The Pacific Fur Company was established as an American Fur Company subsidiary to build commercial stations on the Pacific Coast. John Astor recruited several North West Company partners and employees into the Pacific Fur Company, including Donald Mackenzie, Alexander MacKay, and Duncan McDougall. To create these new fur trade locations, Astor planned to send detachments of laborers and officers overland on a route similar to one taken by the Lewis and Clark Expedition and on merchant vessels that rounded Cape Horn for the Columbia River.
In 1810, John Astor sent the Astor Expedition to the Northwest to establish the first permanent U.S. settlement on the Pacific coast. A maritime contingent of Pacific Fur Company staff was sent on board the Tonquin while another party traveled overland from St. Louis, Missouri. The Tonquin was used to carry a detachment of employees under the command of Captain Jonathan Thorn. After several days were spent surveying the mouth of the Columbia River, 33 men disembarked on April 12, 1811.
By May 1811, company employees had built Fort Astoria on the south bank of the Columbia River, seven miles from the river’s mouth. The fort was built of bark-covered logs that enclosed a stockade with guns mounted for defense. It was built amid the Clatsop and Chinook peoples’ lands. It was the first American-owned settlement on the Pacific coast of North America.
A Northwest Company explorer David Thompson was the first European to navigate the entire length of the Columbia River in 1811. Thompson reached the partially constructed Fort Astoria at the mouth of the Columbia River, arriving two months after the Pacific Fur Company’s ship, the Tonquin.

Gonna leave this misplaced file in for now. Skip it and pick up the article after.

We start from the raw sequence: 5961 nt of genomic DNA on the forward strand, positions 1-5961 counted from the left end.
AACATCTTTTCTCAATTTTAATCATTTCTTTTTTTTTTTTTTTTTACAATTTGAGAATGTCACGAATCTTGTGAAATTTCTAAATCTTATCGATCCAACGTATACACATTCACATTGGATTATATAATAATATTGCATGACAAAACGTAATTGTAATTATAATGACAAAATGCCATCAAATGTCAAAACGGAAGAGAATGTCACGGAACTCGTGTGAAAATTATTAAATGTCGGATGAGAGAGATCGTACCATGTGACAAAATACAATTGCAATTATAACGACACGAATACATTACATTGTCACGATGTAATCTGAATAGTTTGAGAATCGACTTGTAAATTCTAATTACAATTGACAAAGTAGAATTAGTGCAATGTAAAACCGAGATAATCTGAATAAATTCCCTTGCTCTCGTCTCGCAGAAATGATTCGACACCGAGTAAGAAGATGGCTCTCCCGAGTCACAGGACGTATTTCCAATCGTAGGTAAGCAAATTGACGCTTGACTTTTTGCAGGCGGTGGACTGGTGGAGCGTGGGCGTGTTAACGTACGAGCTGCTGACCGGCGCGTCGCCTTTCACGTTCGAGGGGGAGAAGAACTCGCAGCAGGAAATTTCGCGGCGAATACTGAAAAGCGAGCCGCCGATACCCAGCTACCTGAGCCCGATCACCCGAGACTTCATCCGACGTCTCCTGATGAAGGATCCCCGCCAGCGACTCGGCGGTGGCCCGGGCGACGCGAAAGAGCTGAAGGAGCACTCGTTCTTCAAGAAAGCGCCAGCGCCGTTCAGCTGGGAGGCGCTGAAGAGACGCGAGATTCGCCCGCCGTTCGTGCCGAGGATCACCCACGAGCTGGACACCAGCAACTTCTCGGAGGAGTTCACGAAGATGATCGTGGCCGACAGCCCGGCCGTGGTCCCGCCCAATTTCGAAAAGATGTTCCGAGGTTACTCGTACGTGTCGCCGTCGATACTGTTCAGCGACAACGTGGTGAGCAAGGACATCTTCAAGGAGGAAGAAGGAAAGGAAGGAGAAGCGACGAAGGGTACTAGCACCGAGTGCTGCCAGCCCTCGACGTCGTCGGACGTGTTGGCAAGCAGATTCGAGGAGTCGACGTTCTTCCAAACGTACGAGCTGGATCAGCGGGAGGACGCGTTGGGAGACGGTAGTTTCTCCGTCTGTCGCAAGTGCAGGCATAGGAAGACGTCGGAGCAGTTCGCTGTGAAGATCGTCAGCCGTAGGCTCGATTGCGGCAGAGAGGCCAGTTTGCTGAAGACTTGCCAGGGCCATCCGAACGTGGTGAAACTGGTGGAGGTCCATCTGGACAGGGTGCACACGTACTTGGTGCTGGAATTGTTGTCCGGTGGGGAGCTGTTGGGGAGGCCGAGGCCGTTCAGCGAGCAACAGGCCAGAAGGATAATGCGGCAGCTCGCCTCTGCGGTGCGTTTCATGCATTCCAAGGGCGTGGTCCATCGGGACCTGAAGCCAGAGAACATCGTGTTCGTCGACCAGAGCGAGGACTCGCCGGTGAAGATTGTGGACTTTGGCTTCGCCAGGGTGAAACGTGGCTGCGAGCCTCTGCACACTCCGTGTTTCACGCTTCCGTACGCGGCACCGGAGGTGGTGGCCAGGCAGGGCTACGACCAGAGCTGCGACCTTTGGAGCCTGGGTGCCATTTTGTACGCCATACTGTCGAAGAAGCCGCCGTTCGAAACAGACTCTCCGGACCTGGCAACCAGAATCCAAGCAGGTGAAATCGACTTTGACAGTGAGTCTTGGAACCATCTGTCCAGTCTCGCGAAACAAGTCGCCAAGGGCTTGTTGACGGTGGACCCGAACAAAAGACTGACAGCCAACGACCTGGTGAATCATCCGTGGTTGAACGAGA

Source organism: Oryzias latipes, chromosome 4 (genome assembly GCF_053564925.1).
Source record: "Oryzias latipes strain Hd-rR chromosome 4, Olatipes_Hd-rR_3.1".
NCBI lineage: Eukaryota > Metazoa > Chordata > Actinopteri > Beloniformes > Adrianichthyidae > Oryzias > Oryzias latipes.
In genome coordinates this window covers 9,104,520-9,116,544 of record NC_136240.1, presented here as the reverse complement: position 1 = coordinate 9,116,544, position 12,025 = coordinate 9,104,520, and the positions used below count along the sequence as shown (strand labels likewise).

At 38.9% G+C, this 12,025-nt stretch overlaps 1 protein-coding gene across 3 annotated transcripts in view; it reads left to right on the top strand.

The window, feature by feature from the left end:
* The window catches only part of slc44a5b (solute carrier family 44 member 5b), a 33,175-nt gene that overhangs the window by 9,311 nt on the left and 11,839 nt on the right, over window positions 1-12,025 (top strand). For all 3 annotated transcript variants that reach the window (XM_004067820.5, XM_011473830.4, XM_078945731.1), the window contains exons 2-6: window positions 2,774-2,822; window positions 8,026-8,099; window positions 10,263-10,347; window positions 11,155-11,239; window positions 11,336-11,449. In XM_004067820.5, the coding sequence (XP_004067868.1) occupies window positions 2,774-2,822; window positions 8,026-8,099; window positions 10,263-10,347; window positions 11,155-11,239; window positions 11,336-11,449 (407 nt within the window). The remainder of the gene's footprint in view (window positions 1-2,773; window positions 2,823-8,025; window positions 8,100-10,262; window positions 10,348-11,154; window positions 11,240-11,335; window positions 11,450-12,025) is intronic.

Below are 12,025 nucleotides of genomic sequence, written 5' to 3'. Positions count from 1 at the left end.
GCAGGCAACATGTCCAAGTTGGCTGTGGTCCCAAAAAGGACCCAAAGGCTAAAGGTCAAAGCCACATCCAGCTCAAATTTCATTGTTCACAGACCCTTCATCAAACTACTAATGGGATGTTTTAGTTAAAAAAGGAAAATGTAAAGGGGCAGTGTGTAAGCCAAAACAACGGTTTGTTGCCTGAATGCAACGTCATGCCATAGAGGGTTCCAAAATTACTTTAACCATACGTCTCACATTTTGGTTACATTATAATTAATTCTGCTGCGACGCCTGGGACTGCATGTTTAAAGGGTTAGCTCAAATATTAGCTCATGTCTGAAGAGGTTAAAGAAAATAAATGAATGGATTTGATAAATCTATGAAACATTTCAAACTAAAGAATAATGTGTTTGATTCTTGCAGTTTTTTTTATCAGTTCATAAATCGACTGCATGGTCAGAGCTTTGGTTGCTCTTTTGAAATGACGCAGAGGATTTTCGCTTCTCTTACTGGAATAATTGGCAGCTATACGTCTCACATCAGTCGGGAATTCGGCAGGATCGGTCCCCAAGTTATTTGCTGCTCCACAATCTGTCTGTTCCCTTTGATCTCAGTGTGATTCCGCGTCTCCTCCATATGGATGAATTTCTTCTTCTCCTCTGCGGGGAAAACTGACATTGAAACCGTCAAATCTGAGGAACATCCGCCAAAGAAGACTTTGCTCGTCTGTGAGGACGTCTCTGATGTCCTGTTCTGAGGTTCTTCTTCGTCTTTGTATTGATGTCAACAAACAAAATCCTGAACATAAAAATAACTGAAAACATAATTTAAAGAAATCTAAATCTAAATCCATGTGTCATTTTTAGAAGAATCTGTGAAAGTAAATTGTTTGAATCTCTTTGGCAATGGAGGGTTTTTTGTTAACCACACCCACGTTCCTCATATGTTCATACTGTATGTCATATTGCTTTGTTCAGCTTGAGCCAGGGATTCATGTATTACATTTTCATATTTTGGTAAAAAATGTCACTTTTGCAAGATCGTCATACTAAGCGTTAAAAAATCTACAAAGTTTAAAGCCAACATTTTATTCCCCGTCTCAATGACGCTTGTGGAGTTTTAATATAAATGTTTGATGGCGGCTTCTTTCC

When an overland party joined them in February 1812, the Pacific Fur Company laborers had constructed a trading store, a blacksmith’s shop, a house, and a storage shed for pelts acquired from trapping or trading with the local Native Americans. The traders arranged cannons around the perimeter for defense. The post was to serve as an administrative center for various Pacific Fur Company satellite forts, such as Fort Okanogan.
The fort’s inhabitants differed greatly in background and position and were structured into a corporate hierarchy. The fur-trading partners of the company were at the top, with clerks, craftsmen, hunters, and laborers in descending order.
The War of 1812 caused the Pacific Fur Company to fold, as it was too isolated to expect military protection or support from the United States. The Montreal-based North West Company bought out the assets of the Pacific Fur Company in 1813, including Fort Astoria. They renamed it Fort George and utilized it as the headquarters of its most western operations, primarily based along the Columbia River. In the next few years, the North West Company expanded the original footprint of Fort Astoria from 150 by 150 feet to 190 by 210 feet and constructed a 170-foot-long warehouse. It was substantially larger and better armed, including six 6-pound cannons, four 4-pound cannons, two 6-pound mortars, and seven swivels. Laborers also expanded their agricultural fields. North West Company personnel at Fort Astoria in 1817 stood at 150, nearly all French Canadian, with 30 Hawaiian laborers (Kanakas). At the time, the Northwest Company had no competition for the land-based fur trade in the region and became an important port of call for the Maritime Fur Trade.